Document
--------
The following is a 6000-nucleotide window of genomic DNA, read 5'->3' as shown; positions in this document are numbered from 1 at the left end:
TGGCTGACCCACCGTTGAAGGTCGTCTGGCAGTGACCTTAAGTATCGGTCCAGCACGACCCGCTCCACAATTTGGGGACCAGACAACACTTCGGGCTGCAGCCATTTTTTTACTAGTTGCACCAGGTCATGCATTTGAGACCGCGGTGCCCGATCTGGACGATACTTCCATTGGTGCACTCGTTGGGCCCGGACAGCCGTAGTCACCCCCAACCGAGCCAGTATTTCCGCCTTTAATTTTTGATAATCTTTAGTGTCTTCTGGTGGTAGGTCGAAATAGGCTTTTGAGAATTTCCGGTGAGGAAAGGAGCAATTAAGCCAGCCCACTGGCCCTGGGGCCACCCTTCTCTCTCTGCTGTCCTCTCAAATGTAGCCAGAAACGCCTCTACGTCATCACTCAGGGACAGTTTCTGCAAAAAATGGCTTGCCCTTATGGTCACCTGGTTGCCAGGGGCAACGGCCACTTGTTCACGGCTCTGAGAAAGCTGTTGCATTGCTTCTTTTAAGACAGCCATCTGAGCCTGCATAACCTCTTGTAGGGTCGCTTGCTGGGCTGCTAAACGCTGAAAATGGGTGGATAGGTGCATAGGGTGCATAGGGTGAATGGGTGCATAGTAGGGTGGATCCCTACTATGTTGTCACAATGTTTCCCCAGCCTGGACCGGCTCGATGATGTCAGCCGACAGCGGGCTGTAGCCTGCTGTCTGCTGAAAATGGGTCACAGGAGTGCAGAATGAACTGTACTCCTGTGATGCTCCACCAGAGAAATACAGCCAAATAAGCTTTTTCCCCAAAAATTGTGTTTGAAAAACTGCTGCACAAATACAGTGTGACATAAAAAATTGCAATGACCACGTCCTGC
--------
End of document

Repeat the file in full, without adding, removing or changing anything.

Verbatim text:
The following is a 6000-nucleotide window of genomic DNA, read 5'->3' as shown; positions in this document are numbered from 1 at the left end:
TGGCTGACCCACCGTTGAAGGTCGTCTGGCAGTGACCTTAAGTATCGGTCCAGCACGACCCGCTCCACAATTTGGGGACCAGACAACACTTCGGGCTGCAGCCATTTTTTTACTAGTTGCACCAGGTCATGCATTTGAGACCGCGGTGCCCGATCTGGACGATACTTCCATTGGTGCACTCGTTGGGCCCGGACAGCCGTAGTCACCCCCAACCGAGCCAGTATTTCCGCCTTTAATTTTTGATAATCTTTAGTGTCTTCTGGTGGTAGGTCGAAATAGGCTTTTGAGAATTTCCGGTGAGGAAAGGAGCAATTAAGCCAGCCCACTGGCCCTGGGGCCACCCTTCTCTCTCTGCTGTCCTCTCAAATGTAGCCAGAAACGCCTCTACGTCATCACTCAGGGACAGTTTCTGCAAAAAATGGCTTGCCCTTATGGTCACCTGGTTGCCAGGGGCAACGGCCACTTGTTCACGGCTCTGAGAAAGCTGTTGCATTGCTTCTTTTAAGACAGCCATCTGAGCCTGCATAACCTCTTGTAGGGTCGCTTGCTGGGCTGCTAAACGCTGAAAATGGGTGGATAGGTGCATAGGGTGCATAGGGTGAATGGGTGCATAGTAGGGTGGATCCCTACTATGTTGTCACAATGTTTCCCCAGCCTGGACCGGCTCGATGATGTCAGCCGACAGCGGGCTGTAGCCTGCTGTCTGCTGAAAATGGGTCACAGGAGTGCAGAATGAACTGTACTCCTGTGATGCTCCACCAGAGAAATACAGCCAAATAAGCTTTTTCCCCAAAAATTGTGTTTGAAAAACTGCTGCACAAATACAGTGTGACATAAAAAATTGCAATGACCACGTCCTGC